On returning to our camp, we found two more members of the team, Balwant Sandhu and Phu Dorje. They had been hoping to make a second ascent the following day. That afternoon we agreed that, whilst Ujagar Singh went down for a rest, the four of us should take another day's rest and then make a further attempt on the summit.

That night Nick and I felt worried and depressed. We were due to start back in three days' time. Miraculously, the weather had been perfect for our unsuccessful attempt, but having spurned good fortune, could we expect it to last?

Our fears were well-founded and the following day, the cloud rolled in and once again it started to rain - the monsoon had returned.

There was no question of making another assault as planned. At this stage, our food and fuel had very nearly run out and we had only one day left before - we should have to start down. To enable us to sit it out for that final day Sandhu and Phu Dorje very unselfishly agreed to go back down to Base Camp.

And then we had our second chance. On the afternoon of 23 August, the clouds began to scatter and by dusk it had cleared. Leaving at 03.30 hours on the 24th, we climbed to the beginning of the knife-edge ridge. By this time the weather had deteriorated and we experience a stormy dawn, which very nearly caused us to turn back. We knew now, all too well, just how serious climbing on Brammah could be. The rocks below the gendarmes were extremely loose and dangerous, a rubble of huge boulders piled one on top of the other. Then above this were the gendarmes themselves, giving difficult technical climbing and beyond them, the great summit cone of Brammah - at least a thousand feet of steep snow on ice.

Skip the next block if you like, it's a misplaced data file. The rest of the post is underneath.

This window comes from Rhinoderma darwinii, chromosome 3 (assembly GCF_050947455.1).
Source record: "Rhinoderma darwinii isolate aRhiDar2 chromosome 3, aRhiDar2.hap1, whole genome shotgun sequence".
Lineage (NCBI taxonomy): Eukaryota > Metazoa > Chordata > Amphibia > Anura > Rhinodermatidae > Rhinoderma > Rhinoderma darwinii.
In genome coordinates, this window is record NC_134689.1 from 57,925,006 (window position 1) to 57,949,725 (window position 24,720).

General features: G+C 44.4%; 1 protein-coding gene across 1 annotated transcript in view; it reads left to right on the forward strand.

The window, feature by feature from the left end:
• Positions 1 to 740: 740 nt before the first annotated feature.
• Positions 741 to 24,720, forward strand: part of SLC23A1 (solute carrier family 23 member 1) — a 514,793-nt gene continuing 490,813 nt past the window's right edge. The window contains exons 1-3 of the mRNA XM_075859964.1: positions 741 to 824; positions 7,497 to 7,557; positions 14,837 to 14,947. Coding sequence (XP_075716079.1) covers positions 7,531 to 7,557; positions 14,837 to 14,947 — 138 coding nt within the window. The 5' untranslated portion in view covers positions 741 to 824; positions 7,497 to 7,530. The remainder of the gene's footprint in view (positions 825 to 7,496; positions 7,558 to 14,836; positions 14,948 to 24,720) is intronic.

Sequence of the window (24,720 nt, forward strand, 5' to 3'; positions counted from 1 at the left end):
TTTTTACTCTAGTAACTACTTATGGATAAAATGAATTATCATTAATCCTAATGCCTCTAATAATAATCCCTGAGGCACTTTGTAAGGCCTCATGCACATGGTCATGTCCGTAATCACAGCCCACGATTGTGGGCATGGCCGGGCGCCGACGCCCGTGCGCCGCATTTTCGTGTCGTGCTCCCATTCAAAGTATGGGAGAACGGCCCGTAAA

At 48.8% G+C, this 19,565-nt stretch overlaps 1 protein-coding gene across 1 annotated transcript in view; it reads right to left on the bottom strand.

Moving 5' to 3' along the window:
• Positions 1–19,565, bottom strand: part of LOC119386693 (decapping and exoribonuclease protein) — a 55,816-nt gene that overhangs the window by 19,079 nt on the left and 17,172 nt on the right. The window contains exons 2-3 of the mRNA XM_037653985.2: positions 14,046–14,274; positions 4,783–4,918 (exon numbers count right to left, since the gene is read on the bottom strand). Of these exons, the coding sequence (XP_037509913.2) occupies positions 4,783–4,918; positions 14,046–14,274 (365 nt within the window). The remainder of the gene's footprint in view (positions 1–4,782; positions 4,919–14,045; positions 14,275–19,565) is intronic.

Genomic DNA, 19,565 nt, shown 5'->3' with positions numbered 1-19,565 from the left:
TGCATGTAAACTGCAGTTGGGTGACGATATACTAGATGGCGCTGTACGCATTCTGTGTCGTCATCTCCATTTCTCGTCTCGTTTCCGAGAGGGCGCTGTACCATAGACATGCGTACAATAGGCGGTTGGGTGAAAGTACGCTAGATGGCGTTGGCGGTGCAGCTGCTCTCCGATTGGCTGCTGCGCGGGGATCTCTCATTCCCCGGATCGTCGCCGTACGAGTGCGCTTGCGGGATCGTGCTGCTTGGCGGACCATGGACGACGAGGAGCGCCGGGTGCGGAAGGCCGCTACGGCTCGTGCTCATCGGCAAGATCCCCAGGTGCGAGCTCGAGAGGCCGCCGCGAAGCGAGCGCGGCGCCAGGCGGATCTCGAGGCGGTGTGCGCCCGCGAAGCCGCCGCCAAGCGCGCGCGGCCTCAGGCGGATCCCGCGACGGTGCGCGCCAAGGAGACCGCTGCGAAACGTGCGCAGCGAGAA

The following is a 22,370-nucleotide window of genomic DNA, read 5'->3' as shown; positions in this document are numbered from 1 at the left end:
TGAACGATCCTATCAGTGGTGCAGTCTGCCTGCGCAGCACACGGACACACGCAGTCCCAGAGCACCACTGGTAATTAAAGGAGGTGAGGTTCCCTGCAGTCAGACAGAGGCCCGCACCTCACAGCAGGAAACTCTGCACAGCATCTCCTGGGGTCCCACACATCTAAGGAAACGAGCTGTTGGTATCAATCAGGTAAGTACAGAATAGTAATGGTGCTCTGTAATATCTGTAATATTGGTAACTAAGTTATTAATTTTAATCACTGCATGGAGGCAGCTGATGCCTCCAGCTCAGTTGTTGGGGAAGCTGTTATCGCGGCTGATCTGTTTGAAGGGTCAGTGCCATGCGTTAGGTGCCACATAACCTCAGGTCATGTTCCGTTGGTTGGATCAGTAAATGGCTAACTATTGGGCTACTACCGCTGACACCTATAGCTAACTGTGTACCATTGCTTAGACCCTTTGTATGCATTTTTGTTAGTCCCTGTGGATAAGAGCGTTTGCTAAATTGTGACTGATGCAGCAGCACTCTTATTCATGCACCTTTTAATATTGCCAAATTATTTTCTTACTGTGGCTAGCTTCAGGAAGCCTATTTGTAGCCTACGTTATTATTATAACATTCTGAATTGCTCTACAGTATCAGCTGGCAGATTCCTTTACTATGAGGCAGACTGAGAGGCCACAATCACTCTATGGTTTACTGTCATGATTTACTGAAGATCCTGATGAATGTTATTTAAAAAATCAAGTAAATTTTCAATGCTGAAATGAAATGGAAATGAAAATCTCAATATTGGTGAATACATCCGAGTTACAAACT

We decided to press on, however, and by 08.30 hours had reached our previous high point. Climbing as a pair we were moving extremely well together. Beyond the hope traverse were another two interesting rock pitches to the crest of the rock ridge and the start of the summit cone. It was 10.30 hours when we started up the summit snows. At this stage we were feeling the altitude and were needing to rest every ten paces as we kicked up the steep snow towards the summit, the snow only just 10 holding our weight. At 12.30 hours we reached the top, a shapely and very steep pyramid of snow. We had a tantalising view of green valleys and glimpses of snowclad peaks through the early afternoon clouds. It had been an exacting, and supremely satisfying climb. A height gain of 3,500 ft., in a summit bid, at these altitudes is an extremely long way. In addition, we were not fully acclimatised. On the way down we bivouacked at a height of approximately 20,000 feet - it was a cold, but incredibly beautiful night, with one of the most magnificent sunsets that either of us had ever seen.

Since the weather appeared settled we did not get into our bivy sack but spent the night, lying in our sleeping bags and closed cell foam survival bags. Cramped but warm, we were able to watch the transition of light to dark, with the myriad stars and the beauty of the mountain scene around us.

Next morning we were able to get back to Base Camp, and within five days we were back in Delhi.

It had been a mountain holiday rather than an expedition and yet the climbing without fixed ropes and with a long summit push had, in some ways, been more committing than what we had experienced on Everest the previous Autumn. We owe a great deal to the help we received from our Indian companions and to the Indian Mountaineering Foundation for making the trip possible.

Whilst our Changabang team had been climbing on Brammah, Lt. Col. Kumar and his staff had been holding a technical climbing course, based on the rock walls immediately above Base Camp and the snout of the Kibar glacier. Members of the Meet, who had been drawn from all over India, made piton routes on the rock walls and several members practised spending the night in a hammock strung half way up the crag. Besides having completed a satisfying time, Nick Estcourt and I had gained a great deal from the friendships we made with our Indian comrades.

Kishtwar is undoubtedly a perfect scale for this type of climbing with a host of attractive unclimbed peaks, ali giving technically exacting routes even by their voles normales, and even more challenging climbs, by their steeper flanks. It is to be hoped that this area will become increasingly accessible to foreign mountaineers, and that it will be treated as an area for super- alpine techniques rather than heavy weight seige tactics. This could be a true mountain playground for future generations.